Silver Arrow

I went to the Portland Art Museum a while back for the Allure of the Automobile exhibit and it was pretty fantastic. Here are some of my favorite shots of a 1933 Pierce-Arrow Silver Arrow.??

Blurb from the PAM:

"Pierce-Arrow descended from Heintz, Pierce, and Munschauer in Buffalo, NY. Founded in 1865, it manufactured bird cages and iceboxes. When George N Pierce took control in 1896, the firm produced bicycles. With its dignified advertising, elegant styling, and respectable dealers, Pierce-Arrow was the choice of wealthy owners and rivaled Packard for prestige. It pioneered the extensive use of aluminum, including cast-aluminum bodies, and was the first automaker to feature hydraulic valve operation. But the staunchly conservative company clung to six-cylinder engines long after rivals Packard and Cadillac introduced V-8s.

By 1926, Pierce had been forced to merge with Studebaker and move to their headquarters in South Bend, IN. In an effort to spur sales, five hand-built concept cars, designed by Ralph Roberts and called Silver Arrows, were assembled in South Bend. At the Chicago Century of Progress International Exposition in 1933-vying with Duesenberg's 'Twenty Grand' and Packard's 'Car of the Dome'-the Silver Arrow upstaged them all with its good looks, integrated body and fenders, and tapered, aircraft-like shape. The new Silver-Arrow pioneered modern trends with its low roof-line, rounded door openings, envelope front fenders, and flat body sides that concealed twin spare tires. In a sea of boxy sedans, the sleek showcar was as modern as tomorrow. Pierce-Arrow went under in mid-1938 and is best remembered for the magnificent Silver Arrow. This is one of three survivors."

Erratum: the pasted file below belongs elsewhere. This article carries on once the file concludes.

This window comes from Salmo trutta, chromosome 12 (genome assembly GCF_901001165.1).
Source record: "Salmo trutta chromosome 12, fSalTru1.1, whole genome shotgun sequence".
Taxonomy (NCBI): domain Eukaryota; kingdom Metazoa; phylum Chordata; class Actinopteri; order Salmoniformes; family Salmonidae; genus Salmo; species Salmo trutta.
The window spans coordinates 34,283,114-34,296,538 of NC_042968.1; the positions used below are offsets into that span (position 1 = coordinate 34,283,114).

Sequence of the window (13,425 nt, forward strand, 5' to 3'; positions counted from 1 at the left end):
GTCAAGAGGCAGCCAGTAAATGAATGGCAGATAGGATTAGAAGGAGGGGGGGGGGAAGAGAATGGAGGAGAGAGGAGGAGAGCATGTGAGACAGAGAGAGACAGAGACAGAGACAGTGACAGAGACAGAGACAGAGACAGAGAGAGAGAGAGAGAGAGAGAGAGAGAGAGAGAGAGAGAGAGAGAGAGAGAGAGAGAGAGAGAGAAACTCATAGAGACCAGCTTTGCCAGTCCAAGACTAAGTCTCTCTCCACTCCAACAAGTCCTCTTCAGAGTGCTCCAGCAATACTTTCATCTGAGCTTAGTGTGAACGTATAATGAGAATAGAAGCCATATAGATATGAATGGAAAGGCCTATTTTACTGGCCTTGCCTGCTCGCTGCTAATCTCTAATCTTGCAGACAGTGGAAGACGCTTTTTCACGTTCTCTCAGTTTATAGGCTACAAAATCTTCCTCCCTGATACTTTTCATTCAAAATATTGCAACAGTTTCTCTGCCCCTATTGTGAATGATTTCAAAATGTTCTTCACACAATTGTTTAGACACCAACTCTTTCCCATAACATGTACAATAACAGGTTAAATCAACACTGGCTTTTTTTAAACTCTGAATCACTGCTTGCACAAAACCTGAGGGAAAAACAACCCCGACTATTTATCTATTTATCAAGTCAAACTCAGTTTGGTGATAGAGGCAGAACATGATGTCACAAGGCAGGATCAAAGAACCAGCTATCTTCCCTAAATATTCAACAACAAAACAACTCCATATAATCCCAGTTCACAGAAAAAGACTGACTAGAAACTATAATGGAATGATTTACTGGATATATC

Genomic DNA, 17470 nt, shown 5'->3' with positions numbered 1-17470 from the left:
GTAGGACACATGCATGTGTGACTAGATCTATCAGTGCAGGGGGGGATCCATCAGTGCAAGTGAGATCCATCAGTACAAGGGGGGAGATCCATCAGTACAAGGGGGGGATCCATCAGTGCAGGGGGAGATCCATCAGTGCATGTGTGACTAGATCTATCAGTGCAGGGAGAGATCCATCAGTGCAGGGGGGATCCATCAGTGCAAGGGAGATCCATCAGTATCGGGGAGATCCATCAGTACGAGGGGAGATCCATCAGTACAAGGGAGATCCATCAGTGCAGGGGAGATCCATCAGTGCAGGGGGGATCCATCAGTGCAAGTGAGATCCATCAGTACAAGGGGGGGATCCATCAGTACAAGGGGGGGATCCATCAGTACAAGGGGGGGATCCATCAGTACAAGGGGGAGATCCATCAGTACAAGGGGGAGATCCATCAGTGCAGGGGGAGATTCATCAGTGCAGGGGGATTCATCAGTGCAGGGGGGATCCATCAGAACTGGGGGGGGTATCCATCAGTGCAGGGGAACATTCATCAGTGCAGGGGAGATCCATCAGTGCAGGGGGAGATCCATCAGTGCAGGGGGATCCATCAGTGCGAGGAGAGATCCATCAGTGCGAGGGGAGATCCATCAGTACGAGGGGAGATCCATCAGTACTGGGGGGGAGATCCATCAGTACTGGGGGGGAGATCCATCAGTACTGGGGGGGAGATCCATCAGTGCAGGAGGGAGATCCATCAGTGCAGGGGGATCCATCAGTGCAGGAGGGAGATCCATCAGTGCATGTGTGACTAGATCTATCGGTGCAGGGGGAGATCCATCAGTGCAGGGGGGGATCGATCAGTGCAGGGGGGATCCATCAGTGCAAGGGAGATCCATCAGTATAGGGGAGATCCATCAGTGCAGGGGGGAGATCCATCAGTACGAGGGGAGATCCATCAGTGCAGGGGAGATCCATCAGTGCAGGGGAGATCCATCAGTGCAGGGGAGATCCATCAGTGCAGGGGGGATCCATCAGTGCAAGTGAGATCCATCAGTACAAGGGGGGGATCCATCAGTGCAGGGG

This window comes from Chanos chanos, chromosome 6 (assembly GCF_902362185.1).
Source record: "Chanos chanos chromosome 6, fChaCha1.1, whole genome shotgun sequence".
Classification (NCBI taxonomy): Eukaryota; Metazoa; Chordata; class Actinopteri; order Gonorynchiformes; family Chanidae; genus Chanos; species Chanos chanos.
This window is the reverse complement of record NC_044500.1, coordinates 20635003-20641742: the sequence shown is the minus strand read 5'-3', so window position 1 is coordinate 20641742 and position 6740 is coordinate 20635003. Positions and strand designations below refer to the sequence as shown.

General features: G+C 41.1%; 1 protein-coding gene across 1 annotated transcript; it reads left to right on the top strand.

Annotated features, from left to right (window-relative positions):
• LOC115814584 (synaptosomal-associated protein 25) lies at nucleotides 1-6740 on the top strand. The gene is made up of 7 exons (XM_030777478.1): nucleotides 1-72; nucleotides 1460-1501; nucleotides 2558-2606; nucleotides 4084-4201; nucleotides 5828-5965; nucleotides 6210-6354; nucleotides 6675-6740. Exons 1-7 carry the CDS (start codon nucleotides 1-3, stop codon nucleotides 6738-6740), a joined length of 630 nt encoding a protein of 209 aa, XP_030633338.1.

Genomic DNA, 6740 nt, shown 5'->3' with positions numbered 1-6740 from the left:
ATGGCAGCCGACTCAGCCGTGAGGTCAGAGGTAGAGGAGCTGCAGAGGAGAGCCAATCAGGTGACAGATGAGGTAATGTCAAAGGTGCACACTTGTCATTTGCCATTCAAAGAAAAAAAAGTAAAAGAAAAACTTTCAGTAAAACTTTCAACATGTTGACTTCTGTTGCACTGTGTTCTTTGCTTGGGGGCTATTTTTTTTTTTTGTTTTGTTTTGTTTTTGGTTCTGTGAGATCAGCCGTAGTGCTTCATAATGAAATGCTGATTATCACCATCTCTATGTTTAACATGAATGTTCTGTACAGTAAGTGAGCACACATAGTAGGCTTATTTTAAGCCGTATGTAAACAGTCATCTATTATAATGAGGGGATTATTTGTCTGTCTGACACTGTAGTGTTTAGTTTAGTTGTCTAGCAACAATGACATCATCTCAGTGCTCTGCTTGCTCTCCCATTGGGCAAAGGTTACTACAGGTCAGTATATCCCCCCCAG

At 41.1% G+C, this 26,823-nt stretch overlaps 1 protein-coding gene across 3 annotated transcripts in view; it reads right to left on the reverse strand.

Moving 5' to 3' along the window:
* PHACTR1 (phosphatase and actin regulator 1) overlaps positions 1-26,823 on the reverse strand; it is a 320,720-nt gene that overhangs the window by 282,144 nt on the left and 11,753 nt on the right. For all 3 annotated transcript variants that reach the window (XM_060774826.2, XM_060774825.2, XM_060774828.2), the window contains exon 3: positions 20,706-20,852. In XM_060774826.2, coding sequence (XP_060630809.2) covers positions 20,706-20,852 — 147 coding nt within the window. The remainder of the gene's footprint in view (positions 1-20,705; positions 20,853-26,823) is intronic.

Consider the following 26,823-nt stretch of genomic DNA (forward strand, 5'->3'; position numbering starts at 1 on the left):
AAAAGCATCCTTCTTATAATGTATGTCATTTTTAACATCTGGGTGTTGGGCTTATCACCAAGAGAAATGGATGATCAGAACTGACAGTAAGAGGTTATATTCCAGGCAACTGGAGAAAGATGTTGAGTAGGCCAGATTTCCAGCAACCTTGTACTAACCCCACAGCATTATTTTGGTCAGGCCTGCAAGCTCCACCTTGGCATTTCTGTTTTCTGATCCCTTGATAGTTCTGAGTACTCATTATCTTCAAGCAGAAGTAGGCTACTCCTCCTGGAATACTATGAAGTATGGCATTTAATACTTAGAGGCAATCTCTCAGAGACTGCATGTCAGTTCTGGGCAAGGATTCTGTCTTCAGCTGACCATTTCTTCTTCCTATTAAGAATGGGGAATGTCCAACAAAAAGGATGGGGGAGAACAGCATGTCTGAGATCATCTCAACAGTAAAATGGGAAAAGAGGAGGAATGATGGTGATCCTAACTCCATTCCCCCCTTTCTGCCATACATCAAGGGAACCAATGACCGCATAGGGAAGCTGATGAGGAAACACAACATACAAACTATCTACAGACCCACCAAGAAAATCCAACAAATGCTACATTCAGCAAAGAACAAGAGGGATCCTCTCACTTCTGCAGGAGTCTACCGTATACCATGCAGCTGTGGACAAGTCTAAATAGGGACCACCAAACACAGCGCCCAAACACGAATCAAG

Specs:

Engine Type: 462-cid, 24-valve L-head V-12

Horsepower: 175 bhp at 4,000 rpm

Transmission: 3-speed manual

Top Speed: 115 mph

Wheelbase: 139 inches

Suspension: I-beam front axle with semi-elliptical leaf springs

Weight: 5,100 pounds

Coachwork: Designed by Philip O. Wright, built by Studebaker in South Bend, IN